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Research Report

Libya’s Political Transition:: The Challenges of Mediation

PETER BARTU
Copyright Date: Dec. 1, 2014
Pages: 24
OPEN ACCESS
https://www.jstor.org/stable/resrep09571

Table of Contents

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  1. (pp. [i]-[i])
  2. (pp. [ii]-[iii])
  3. (pp. 1-1)
  4. (pp. 1-2)

    The various uprisings across the Middle East and North Africa in early 2011 left few countries untouched. Tunisian leader Zine El Abidine Ben Ali’s abrupt departure into exile in Saudi Arabia on January 15th and Egyptian president Hosni Mubarak’s removal on February 11th left the region asking who would be next. Emboldened by the surrounding strife, Libyans also took to the streets, first in Benghazi on February 15th and then, in later days, in many towns including the capital Tripoli.

    The demonstrators asked for Qaddafi to step down and called for long-promised reforms that would bring the country back into...

  5. (pp. 2-5)

    Al-Khatib was first approached by the UN secretary-general on March 3, 2011, to become the UN Special Envoy for Libya. He accepted the position on a $1/year contract, being officially appointed on March 7th, after a telephone conversation between the secretary-general and Libya’s foreign minister, Moussa Koussa. He knew the assignment would be tough, but a challenge worth attempting because he felt that events in Libya would impact the course of the wider Arab Spring and its reform demands across the region, which al-Khatib supported. At the same time, he saw Libya, like Syria today, as one of those conflicts...

  6. (pp. 5-8)

    As seen earlier, South Africa only supported Resolution 1973 on the basis that it mentioned the AU mediation effort. Indeed, for many AU member states, Libya was seen as an African country, and therefore, the AU deserved the lead role in mediating an end to the conflict. But other concerns existed too. A prolonged crisis in Libya could destabilize the Sahel region (as subsequently transpired), not the Middle East. Also, Qaddafi’s historical support for liberation and decolonization movements across Africa and his debt relief and support for the AU and some of its member states were all strong arguments for...

  7. (pp. 8-9)

    The NTC in Benghazi was consistent throughout the conflict that any negotiation with Tripoli had to first and foremost address the question of Qaddafi’s departure. From its perspective, the “legitimate demands of the Libyan people” in Resolution 1973 meant the removal of Qaddafi, period, and this was all it wished to negotiate.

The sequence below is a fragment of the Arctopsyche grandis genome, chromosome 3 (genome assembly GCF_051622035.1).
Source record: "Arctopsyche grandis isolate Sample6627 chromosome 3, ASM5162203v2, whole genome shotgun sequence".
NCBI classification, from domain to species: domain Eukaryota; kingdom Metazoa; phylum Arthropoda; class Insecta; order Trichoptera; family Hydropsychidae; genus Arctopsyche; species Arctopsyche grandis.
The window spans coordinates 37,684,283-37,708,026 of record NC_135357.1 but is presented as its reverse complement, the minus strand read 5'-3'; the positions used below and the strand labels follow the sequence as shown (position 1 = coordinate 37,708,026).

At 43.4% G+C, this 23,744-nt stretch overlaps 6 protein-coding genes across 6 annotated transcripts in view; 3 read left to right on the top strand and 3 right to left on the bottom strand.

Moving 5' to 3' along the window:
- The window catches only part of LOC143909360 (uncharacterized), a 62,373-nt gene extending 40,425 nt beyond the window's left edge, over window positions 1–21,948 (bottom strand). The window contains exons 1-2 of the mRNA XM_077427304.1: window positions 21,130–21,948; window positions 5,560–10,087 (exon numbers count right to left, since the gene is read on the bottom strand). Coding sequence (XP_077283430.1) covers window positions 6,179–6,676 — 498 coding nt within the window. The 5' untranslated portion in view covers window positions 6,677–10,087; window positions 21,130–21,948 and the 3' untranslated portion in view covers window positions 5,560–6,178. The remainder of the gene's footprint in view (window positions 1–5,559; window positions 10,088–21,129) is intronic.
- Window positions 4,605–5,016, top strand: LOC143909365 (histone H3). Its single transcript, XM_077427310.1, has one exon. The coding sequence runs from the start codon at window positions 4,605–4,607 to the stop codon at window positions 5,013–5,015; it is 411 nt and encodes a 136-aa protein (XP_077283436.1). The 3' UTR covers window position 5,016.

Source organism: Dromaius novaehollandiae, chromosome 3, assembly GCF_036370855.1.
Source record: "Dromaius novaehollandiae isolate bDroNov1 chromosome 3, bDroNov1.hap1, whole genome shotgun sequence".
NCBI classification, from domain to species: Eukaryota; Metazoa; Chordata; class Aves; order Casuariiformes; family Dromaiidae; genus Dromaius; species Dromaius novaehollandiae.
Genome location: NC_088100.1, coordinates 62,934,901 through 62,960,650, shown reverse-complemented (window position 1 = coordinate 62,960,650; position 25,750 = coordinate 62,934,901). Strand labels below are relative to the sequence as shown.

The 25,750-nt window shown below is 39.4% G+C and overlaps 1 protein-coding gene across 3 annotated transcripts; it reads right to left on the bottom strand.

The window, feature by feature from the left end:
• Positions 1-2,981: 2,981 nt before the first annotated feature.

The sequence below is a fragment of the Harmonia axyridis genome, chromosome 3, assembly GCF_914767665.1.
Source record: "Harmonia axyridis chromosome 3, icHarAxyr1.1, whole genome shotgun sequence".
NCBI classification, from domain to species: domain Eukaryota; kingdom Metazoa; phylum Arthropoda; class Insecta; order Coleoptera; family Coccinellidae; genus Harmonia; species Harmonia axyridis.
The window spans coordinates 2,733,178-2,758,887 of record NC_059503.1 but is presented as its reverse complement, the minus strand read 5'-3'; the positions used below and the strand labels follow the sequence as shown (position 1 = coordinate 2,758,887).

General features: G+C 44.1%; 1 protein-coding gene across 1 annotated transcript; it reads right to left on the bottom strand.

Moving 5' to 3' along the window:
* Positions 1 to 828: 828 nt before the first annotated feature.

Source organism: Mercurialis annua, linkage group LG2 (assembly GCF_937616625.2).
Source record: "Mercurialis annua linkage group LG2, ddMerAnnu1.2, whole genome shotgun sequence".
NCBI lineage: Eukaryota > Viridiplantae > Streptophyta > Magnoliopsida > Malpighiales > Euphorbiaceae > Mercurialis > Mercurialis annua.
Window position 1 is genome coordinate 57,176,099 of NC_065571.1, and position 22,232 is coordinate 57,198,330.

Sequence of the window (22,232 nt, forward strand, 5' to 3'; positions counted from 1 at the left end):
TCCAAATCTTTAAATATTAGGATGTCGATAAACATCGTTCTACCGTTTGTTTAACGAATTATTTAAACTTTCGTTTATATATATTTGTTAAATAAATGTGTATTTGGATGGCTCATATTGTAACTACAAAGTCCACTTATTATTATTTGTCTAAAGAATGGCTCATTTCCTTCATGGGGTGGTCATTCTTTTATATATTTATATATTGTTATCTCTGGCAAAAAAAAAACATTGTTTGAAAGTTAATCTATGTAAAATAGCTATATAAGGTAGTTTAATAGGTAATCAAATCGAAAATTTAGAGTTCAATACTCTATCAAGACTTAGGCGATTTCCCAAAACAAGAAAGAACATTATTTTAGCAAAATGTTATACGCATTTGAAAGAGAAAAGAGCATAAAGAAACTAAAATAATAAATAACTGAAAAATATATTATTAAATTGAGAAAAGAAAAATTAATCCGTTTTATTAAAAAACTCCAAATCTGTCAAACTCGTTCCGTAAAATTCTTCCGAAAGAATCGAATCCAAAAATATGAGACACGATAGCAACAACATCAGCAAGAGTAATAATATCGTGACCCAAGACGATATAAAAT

The NTC members thought if Qaddafi remained in Libya, then he would influence the process and outwit everyone. Another widely shared imperative was fear of the man and his family and collective outrage with Qaddafi’s response to the uprising. The NTC leadership also had to navigate strong views...

  8. (pp. 9-13)

    Historically, the UN had been instrumental in the creation of the modern Libyan state. Under a post-World War II UN General Assembly resolution, UN official Adrian Pelt had overseen a transitional period from 1949 to 1951 in which Libyans wrote a federal constitution incorporating the three regions of Cyrenaica, Fezzan, and Tripolitania into one country,35 seemingly a positive experience for most Libyans, before independence in 1951. As a consequence, and in the context of distrust more broadly of bilateral agendas, the NTC looked to the UN to play a key role in Libya’s imminent political transition.

    In addition to al-Khatib,...

  9. (pp. 13-13)

    Scholars have argued for an international stabilization or peacekeeping force in Libya, given the current pervasive insecurity across the country and the inability of the Libyans to generate legitimacy with any of their transitional structures and institutions.51 There are various angles on this question. For example, the “Responsibility to Protect” doctrine also includes a responsibility to rebuild.52 If NATO and a number of bilateral states so assiduously pursued regime change in Libya behind a civilian protection mandate, then could they not have done more under the same doctrine to provide security after the fall of Tripoli?

    Setting aside the debate...

  10. (pp. 13-14)

    The situation until the first elections in mid-2012 and, indeed, the end of that year had long-term observers cautiously optimistic that Libya might experience a successful return to constitutional government.55 The Libyan population and their leaders were also optimistic (and adamant) that Libyans would lead the transition process.

    In the local disputes that emerged through 2011 and even 2012, the Libyans were able to respond quite effectively. The Centre for Humanitarian Dialogue (HD), which was assisting the Libyan authorities in mediating conflicts after the revolution, noted in mid-2012 that where the “Libyans have made it clear that national ownership of...

  11. (pp. 14-19)

    The international response to the Libyan crisis was framed by geography since Libya is at the crossroads of Africa, Europe, and the Middle East. The different responses also showed that Libya was in the crosshairs of unresolved debates about civilian protection, humanitarian intervention, and normative responses to regime change. Certainly, these debates are context driven. In the circumstances of the Arab Spring, it was widely believed that Qaddafi’s fall was imminent as had happened with Tunisia’s Zine El Abidine Ben Ali and Egypt’s Hosni Mubarak.

    Qaddafi’s violent response and his alarming speech on February 22, 2011, galvanized Libyan diplomats in...

  12. (pp. 20-20)